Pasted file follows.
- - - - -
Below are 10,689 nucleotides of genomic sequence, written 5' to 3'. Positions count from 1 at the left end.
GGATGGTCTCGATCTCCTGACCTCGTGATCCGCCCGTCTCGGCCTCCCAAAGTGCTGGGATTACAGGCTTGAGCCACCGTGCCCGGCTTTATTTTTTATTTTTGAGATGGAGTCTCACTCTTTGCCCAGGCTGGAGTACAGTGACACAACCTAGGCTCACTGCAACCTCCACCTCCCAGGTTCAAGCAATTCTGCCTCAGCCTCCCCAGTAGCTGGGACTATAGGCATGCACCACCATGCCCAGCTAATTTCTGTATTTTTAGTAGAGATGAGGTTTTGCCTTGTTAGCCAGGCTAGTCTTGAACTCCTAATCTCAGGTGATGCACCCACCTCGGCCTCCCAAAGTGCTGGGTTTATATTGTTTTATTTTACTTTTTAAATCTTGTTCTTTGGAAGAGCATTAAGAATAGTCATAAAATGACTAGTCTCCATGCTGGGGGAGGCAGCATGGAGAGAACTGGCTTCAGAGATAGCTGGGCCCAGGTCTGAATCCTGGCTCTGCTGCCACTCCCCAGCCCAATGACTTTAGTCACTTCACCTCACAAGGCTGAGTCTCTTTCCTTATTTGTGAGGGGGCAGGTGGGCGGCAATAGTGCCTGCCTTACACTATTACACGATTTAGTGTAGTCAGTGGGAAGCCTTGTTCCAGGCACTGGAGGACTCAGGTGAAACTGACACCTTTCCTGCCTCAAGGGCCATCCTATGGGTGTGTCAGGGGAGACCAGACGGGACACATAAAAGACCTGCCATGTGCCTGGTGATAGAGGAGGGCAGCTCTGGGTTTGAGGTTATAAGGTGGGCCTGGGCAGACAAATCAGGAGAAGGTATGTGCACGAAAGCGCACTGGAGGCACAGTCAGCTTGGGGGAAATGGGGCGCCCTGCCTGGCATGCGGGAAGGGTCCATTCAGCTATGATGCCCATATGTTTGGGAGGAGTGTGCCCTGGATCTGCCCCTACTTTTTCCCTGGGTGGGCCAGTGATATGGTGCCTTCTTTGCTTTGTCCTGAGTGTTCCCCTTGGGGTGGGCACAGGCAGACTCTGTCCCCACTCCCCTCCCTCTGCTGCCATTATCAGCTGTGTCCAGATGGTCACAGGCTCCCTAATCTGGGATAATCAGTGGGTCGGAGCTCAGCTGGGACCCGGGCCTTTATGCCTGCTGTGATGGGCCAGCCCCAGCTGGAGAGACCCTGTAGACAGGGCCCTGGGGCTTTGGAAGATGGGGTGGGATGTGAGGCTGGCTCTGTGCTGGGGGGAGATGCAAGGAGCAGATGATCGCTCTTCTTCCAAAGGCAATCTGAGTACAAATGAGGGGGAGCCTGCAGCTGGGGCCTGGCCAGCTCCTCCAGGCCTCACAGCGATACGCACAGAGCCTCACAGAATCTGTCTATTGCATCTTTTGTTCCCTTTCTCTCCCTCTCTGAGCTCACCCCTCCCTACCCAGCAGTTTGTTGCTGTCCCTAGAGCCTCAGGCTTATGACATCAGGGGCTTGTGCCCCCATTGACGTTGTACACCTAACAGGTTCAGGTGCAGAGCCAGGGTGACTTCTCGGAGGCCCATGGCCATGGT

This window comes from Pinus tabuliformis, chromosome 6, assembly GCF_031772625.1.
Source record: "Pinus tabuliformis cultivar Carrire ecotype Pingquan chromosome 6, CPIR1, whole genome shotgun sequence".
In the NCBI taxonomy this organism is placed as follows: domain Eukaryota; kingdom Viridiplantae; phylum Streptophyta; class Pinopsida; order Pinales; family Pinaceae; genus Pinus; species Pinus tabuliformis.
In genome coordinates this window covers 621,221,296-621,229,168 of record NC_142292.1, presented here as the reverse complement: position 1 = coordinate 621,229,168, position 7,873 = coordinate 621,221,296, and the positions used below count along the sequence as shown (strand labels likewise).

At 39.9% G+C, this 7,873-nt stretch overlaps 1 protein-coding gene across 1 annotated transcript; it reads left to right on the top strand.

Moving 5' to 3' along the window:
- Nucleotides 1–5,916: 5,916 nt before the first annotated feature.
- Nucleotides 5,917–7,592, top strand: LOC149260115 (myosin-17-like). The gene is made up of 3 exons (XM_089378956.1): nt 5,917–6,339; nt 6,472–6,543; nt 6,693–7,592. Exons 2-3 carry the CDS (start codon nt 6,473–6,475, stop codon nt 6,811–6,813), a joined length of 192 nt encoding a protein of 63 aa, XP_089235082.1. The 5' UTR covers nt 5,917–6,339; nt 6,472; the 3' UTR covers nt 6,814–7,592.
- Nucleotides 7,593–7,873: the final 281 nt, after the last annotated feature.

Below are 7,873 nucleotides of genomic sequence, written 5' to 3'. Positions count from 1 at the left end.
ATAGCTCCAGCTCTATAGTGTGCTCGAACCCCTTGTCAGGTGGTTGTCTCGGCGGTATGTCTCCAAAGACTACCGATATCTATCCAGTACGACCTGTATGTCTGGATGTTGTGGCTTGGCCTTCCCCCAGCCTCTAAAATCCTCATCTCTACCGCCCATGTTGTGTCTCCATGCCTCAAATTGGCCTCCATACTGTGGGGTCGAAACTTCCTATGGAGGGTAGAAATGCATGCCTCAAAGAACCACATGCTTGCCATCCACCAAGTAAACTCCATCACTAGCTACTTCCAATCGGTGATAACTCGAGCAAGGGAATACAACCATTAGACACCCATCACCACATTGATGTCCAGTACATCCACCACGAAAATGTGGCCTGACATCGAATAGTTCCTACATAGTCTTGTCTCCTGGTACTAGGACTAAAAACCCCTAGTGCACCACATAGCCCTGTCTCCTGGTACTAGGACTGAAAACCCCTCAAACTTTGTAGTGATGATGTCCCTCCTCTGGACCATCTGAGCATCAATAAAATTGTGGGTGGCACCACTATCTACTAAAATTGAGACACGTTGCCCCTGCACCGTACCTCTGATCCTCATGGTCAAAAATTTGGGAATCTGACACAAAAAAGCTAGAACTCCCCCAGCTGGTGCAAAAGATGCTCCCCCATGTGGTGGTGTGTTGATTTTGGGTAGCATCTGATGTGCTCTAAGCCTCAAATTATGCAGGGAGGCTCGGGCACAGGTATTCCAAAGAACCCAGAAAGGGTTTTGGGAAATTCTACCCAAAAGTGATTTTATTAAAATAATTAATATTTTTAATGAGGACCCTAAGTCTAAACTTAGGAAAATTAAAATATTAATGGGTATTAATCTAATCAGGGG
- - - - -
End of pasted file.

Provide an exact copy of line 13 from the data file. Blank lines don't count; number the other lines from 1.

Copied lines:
ATAGCTCCAGCTCTATAGTGTGCTCGAACCCCTTGTCAGGTGGTTGTCTCGGCGGTATGTCTCCAAAGACTACCGATATCTATCCAGTACGACCTGTATGTCTGGATGTTGTGGCTTGGCCTTCCCCCAGCCTCTAAAATCCTCATCTCTACCGCCCATGTTGTGTCTCCATGCCTCAAATTGGCCTCCATACTGTGGGGTCGAAACTTCCTATGGAGGGTAGAAATGCATGCCTCAAAGAACCACATGCTTGCCATCCACCAAGTAAACTCCATCACTAGCTACTTCCAATCGGTGATAACTCGAGCAAGGGAATACAACCATTAGACACCCATCACCACATTGATGTCCAGTACATCCACCACGAAAATGTGGCCTGACATCGAATAGTTCCTACATAGTCTTGTCTCCTGGTACTAGGACTAAAAACCCCTAGTGCACCACATAGCCCTGTCTCCTGGTACTAGGACTGAAAACCCCTCAAACTTTGTAGTGATGATGTCCCTCCTCTGGACCATCTGAGCATCAATAAAATTGTGGGTGGCACCACTATCTACTAAAATTGAGACACGTTGCCCCTGCACCGTACCTCTGATCCTCATGGTCAAAAATTTGGGAATCTGACACAAAAAAGCTAGAACTCCCCCAGCTGGTGCAAAAGATGCTCCCCCATGTGGTGGTGTGTTGATTTTGGGTAGCATCTGATGTGCTCTAAGCCTCAAATTATGCAGGGAGGCTCGGGCACAGGTATTCCAAAGAACCCAGAAAGGGTTTTGGGAAATTCTACCCAAAAGTGATTTTATTAAAATAATTAATATTTTTAATGAGGACCCTAAGTCTAAACTTAGGAAAATTAAAATATTAATGGGTATTAATCTAATCAGGGG